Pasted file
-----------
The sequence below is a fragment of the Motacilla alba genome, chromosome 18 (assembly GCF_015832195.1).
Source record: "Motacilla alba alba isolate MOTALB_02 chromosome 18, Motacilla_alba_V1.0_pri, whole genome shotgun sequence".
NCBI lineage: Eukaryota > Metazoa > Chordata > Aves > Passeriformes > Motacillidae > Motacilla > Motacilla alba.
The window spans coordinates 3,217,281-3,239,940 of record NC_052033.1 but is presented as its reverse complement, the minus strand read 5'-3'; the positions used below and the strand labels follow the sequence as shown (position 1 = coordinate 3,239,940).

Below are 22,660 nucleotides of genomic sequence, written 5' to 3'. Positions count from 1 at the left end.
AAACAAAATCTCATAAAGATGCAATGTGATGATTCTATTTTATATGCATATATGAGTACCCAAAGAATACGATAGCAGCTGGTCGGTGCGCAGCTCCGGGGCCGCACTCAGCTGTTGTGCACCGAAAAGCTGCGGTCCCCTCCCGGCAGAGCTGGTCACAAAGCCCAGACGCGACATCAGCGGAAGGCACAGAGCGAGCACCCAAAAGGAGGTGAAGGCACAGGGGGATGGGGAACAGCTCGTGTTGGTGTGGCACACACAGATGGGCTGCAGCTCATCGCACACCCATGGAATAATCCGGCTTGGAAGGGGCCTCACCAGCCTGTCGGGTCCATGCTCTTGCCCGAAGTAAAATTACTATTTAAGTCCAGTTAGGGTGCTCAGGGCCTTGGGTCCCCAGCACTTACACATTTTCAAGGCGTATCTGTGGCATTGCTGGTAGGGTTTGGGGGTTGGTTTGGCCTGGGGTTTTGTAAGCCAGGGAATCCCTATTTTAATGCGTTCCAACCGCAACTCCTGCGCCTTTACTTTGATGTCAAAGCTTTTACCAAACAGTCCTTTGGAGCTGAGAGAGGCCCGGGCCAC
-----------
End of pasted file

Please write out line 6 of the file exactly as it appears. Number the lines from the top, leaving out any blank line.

AAACAAAATCTCATAAAGATGCAATGTGATGATTCTATTTTATATGCATATATGAGTACCCAAAGAATACGATAGCAGCTGGTCGGTGCGCAGCTCCGGGGCCGCACTCAGCTGTTGTGCACCGAAAAGCTGCGGTCCCCTCCCGGCAGAGCTGGTCACAAAGCCCAGACGCGACATCAGCGGAAGGCACAGAGCGAGCACCCAAAAGGAGGTGAAGGCACAGGGGGATGGGGAACAGCTCGTGTTGGTGTGGCACACACAGATGGGCTGCAGCTCATCGCACACCCATGGAATAATCCGGCTTGGAAGGGGCCTCACCAGCCTGTCGGGTCCATGCTCTTGCCCGAAGTAAAATTACTATTTAAGTCCAGTTAGGGTGCTCAGGGCCTTGGGTCCCCAGCACTTACACATTTTCAAGGCGTATCTGTGGCATTGCTGGTAGGGTTTGGGGGTTGGTTTGGCCTGGGGTTTTGTAAGCCAGGGAATCCCTATTTTAATGCGTTCCAACCGCAACTCCTGCGCCTTTACTTTGATGTCAAAGCTTTTACCAAACAGTCCTTTGGAGCTGAGAGAGGCCCGGGCCAC